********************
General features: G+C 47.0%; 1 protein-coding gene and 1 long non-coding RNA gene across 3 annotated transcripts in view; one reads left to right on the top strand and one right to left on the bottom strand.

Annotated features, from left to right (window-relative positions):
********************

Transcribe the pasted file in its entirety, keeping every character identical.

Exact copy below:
General features: G+C 47.0%; 1 protein-coding gene and 1 long non-coding RNA gene across 3 annotated transcripts in view; one reads left to right on the top strand and one right to left on the bottom strand.

Annotated features, from left to right (window-relative positions):